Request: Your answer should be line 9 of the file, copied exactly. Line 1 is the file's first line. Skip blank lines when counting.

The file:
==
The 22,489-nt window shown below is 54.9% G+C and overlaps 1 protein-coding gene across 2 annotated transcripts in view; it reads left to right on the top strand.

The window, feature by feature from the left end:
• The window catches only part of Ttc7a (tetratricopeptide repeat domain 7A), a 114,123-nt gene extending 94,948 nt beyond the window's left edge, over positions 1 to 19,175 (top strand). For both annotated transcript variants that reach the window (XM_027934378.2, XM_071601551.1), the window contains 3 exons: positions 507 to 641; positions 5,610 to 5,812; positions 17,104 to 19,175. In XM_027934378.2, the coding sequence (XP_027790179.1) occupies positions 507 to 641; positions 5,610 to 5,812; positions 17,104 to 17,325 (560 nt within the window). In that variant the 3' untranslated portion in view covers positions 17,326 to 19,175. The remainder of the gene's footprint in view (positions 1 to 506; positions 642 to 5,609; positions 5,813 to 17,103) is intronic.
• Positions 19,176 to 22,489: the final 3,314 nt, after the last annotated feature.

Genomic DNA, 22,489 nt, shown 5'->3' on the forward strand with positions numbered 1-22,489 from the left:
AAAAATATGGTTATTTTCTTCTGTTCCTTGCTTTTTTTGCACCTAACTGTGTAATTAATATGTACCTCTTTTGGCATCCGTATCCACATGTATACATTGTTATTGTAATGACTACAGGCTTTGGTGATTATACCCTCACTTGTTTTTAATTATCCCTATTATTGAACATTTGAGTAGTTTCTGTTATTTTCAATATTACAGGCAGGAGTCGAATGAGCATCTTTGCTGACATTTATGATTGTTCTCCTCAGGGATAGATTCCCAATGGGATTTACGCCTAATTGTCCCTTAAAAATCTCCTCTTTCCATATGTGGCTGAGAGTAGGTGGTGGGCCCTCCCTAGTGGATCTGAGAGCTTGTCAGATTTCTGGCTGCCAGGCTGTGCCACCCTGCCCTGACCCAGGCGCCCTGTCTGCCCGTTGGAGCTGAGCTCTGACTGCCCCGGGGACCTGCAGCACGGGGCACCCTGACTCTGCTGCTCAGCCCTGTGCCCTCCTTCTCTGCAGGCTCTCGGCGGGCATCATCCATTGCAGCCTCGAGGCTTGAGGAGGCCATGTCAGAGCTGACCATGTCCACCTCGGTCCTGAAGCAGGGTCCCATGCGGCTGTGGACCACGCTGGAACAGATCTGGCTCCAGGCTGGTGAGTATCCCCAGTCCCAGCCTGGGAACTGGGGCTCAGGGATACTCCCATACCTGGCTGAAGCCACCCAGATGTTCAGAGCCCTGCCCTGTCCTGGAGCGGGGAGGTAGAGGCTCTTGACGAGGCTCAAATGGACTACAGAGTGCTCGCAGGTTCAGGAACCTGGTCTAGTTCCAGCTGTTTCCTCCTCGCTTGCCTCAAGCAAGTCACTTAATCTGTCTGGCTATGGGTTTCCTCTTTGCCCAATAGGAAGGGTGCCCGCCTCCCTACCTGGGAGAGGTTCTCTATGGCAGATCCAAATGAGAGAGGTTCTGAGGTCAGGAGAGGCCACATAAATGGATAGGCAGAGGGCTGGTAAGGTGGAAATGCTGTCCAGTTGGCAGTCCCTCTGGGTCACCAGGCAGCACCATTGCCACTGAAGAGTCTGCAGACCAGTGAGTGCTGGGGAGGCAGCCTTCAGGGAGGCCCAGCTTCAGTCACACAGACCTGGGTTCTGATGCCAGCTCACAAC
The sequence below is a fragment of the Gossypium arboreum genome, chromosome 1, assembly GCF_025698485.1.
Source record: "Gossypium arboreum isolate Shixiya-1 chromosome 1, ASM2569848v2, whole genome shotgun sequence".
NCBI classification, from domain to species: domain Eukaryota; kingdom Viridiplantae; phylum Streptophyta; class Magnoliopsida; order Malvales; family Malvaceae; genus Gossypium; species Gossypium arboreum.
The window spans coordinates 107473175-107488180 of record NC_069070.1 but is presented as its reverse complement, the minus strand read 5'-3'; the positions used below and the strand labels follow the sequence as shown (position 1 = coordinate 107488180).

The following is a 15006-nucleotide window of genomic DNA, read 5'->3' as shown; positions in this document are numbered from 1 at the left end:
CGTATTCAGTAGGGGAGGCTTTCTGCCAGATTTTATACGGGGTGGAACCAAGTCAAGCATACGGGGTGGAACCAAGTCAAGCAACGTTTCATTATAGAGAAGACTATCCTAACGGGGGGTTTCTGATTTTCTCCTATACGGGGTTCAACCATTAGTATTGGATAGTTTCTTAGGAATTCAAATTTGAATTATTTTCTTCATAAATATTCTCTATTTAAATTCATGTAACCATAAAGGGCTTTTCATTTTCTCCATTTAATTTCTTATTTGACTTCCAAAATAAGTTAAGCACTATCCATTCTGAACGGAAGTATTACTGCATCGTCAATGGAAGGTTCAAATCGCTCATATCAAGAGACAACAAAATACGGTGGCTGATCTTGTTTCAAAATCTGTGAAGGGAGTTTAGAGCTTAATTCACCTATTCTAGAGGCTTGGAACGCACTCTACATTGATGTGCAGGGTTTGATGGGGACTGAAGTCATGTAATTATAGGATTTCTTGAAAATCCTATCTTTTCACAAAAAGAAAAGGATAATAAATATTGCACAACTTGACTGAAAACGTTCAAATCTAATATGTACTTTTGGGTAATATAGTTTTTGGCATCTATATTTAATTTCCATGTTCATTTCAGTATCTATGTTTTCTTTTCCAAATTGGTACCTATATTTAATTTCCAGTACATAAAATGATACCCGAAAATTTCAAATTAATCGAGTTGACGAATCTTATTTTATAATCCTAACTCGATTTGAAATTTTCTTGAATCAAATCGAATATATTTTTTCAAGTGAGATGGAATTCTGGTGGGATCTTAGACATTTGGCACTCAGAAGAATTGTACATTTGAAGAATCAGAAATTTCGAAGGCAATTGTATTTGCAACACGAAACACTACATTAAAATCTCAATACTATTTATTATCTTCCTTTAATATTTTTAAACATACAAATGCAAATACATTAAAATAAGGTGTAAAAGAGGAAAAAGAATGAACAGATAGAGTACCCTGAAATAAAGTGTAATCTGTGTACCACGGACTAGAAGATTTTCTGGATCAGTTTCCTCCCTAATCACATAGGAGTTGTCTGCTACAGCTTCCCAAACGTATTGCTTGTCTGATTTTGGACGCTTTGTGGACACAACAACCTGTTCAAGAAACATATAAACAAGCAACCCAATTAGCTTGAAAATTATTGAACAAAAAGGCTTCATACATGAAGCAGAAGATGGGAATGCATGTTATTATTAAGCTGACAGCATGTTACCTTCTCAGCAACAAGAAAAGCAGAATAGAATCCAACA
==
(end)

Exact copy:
NCBI classification, from domain to species: domain Eukaryota; kingdom Viridiplantae; phylum Streptophyta; class Magnoliopsida; order Malvales; family Malvaceae; genus Gossypium; species Gossypium arboreum.